Interesting? Check out Maid as Muse

New Material on Domestic Front

Posted in poetry on August 8th, 2016 by admin – Be the first to comment

New materials  about the women and men who formed a part of Emily Dickinson’s domestic world may soon become available for virtual and onsite visitors to the Emily Dickinson Museum.

New partnerships in the Pioneer Valley are in the developing stages with a plan to give visitors and scholars access to new documents and photographs on the maids, laborers, gardeners, blacksmiths, and others who interacted with and formed an intimate part of the poet’s little seen world at home.

More details soon of what is in the nascent stage of an exciting initiative about Emily Dickinson, poet, left in photo, and Margaret Maid, maid, on right, and her domestic colleagues.

nothing, not nothing, but gorgeous, yes

Posted in poetry on December 1st, 2013 by admin – Be the first to comment

If you think nothing equals the drama and beauty of your back-lit screen then you haven’t yet held The Gorgeous Nothings.

I’ve looked at many of Emily Dickinson’s poems in the original. I’ve donned the white cotton gloves and picked up the sheets and scraps, turning them over under the watchful eye of archivists.

I’ve gazed at amazing renditions on line at the brand new archive

I was then not prepared for my reaction to the new volume out from New Directions Press and a collaboration by the inestimable Marta Werner and Jen Bervin.

Envelope poems they are billed as. Little scraps of wonder.

I didn’t think I needed to own this book until it was placed in my hands

Can I say that these images are more real than the originals?

I just did. Stunningly tactile. It is a book of nothings, these scraps, and yet, here’s where the tout is accurate: gorgeous

Take my word or someone else’s but this treasure chest won’t disappoint

How public – like a frog

Posted in poetry on October 31st, 2013 by admin – Be the first to comment

Almost everything is right there at the brand new Emily Dickinson Archive.

Touch a button -

The poems that were piling on table top, folded to pocket size, enclosed in letters, bound into sets of pages folded to make small books, hand-sewn with the same stitch that fixes – - – - -

Or the poems written on the wing of an envelope, the back of an accounting sheet, a chocolate wrapper, and pharmacy flyer. You can see them just like that

Admiring Bog: go here for a look at each poem by E. Dickinson as if holding the original. Read about the behind-the-scenes thinking & more great examples here.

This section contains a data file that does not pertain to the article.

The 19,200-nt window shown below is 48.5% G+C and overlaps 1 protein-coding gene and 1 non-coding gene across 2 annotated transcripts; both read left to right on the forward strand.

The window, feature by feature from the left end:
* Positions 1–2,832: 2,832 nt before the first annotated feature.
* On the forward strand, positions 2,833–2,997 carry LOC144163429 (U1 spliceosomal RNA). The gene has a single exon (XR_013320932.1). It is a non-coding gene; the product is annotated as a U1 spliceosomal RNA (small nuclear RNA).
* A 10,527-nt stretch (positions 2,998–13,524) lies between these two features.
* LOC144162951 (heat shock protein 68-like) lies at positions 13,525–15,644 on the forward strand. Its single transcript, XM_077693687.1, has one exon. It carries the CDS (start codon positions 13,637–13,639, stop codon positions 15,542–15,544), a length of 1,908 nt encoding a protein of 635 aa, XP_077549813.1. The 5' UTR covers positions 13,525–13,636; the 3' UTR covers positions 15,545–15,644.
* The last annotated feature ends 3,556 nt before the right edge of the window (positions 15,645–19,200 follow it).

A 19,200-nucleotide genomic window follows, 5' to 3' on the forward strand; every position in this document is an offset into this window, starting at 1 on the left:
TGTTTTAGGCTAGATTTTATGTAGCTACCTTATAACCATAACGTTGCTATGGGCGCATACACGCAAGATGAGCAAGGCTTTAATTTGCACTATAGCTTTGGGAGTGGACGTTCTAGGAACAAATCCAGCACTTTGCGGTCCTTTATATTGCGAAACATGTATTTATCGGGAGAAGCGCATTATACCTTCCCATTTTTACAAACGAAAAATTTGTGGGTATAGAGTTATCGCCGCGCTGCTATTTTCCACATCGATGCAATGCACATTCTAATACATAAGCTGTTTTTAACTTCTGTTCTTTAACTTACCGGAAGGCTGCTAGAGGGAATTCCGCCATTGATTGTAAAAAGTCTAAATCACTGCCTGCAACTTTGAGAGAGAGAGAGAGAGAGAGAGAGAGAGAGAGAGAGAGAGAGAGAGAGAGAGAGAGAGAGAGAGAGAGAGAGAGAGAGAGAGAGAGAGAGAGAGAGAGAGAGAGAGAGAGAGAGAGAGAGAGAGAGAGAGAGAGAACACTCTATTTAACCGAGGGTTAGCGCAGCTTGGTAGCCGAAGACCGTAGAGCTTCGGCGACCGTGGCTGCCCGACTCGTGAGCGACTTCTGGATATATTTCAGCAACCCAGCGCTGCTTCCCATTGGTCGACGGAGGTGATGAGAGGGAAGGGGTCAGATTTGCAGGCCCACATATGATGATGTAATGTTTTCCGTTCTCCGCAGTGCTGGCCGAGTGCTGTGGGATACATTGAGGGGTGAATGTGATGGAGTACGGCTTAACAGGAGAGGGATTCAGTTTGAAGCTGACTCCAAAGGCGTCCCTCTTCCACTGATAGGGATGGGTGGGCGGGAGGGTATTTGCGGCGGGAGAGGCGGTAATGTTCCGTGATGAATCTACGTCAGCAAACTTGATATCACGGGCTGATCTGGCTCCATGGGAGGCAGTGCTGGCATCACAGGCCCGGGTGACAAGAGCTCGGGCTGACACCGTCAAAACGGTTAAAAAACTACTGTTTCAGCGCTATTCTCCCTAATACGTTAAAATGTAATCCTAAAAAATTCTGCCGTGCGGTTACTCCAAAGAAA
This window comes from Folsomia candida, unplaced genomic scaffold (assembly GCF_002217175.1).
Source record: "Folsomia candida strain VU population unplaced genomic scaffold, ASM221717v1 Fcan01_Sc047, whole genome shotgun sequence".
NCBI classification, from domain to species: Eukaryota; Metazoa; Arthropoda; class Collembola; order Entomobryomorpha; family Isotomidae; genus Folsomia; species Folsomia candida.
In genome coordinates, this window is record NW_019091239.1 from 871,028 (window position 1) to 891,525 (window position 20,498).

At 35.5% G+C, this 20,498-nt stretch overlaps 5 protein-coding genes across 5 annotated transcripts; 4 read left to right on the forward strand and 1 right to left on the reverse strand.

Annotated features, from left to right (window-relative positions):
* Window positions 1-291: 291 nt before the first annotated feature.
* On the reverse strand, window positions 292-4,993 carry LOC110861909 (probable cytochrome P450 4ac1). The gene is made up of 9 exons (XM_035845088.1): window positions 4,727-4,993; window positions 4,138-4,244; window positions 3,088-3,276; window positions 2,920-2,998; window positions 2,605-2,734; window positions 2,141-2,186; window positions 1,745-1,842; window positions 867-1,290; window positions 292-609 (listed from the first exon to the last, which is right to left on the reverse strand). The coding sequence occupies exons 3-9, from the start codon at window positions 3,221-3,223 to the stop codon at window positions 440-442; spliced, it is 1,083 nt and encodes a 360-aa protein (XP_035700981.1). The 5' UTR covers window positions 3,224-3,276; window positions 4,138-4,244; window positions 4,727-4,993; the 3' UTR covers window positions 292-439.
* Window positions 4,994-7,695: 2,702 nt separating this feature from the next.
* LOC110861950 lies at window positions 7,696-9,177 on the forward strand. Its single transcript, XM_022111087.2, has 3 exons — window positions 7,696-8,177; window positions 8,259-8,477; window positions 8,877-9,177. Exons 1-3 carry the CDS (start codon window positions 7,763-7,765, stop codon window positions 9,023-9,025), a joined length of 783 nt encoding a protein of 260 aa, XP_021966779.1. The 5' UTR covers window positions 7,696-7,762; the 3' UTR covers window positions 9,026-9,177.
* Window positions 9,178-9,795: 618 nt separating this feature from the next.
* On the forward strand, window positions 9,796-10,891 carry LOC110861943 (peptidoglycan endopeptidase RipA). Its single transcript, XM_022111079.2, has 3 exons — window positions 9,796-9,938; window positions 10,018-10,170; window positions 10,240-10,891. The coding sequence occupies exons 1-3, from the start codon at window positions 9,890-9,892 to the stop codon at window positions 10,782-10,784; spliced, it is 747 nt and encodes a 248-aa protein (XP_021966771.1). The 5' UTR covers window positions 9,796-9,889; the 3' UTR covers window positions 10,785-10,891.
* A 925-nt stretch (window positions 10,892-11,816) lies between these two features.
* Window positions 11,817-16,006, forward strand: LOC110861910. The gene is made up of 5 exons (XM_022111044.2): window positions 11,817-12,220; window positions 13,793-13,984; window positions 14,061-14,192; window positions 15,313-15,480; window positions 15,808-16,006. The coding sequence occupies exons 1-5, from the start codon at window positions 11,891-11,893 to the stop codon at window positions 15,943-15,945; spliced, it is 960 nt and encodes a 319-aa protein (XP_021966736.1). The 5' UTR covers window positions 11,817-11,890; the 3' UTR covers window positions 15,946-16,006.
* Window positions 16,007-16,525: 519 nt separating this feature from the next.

Emily’s Brief Rule

Posted in poetry on January 29th, 2013 by admin – Be the first to comment

Sit in your cell as in paradise.

Put the whole world behind you & forget it.

Watch your thoughts like a good fisherman watching for fish.

The path you must follow is in the Psalms—never leave it.

Emily Dickinson following the above Brief Rule of St. Romuald:

Standing with her niece, ED mimed the motion of turning a key in her bedroom door lock.  “It’s just a turn — and freedom, Matty!”

Sweet hours have perished here,
This is a mighty room -
Within its precincts hopes have played
Now shadows in the tomb.*

When writer Emily went downstairs — to bake or cook or garden or tend the plants of her conservatory — she carried her cell with her.

Forgot the world briefly, watched her thoughts like a fisher.

I’m doing that today. Remembering to forget. Watching for what’s visible when I pause –

—–

*Revise! Make it your own poem: ED’s alternate words: timid for mighty; fallow for shadows

Shaggy Dog Story

Posted in poetry on December 9th, 2012 by admin – Be the first to comment

Why do I avoid sitting down to write? Why do I fight something that “feels right” once I am actually doing it?

I turned to Emily Dickinson — my usual source of inspiration and whose 182nd birthday is today — and a look at her process to figure out how she moved past her resistance.

What I found was intriguing. Emily Dickinson transformed her writing barriers into a door to her work.

Emily Dickinson’s first writing strategy arrived in the form of a shaggy dog.

Read more at SheWrites…

Spain and Emily

Posted in poetry on December 2nd, 2012 by admin – Be the first to comment

Irreverent, bold, brilliant, artistically confident, slyly comic, notorious, sexy, revolutionary art pioneer…

Those words describe Emily Dickinson, the poet who passed away in May 1886,

and

Spain Rodriguez, the graphic artist who passed away in November 2012.

View some of Emily Dickinson’s writerly / visual work here

View some of Spain’s writerly / visual work here and a film by Susan Stern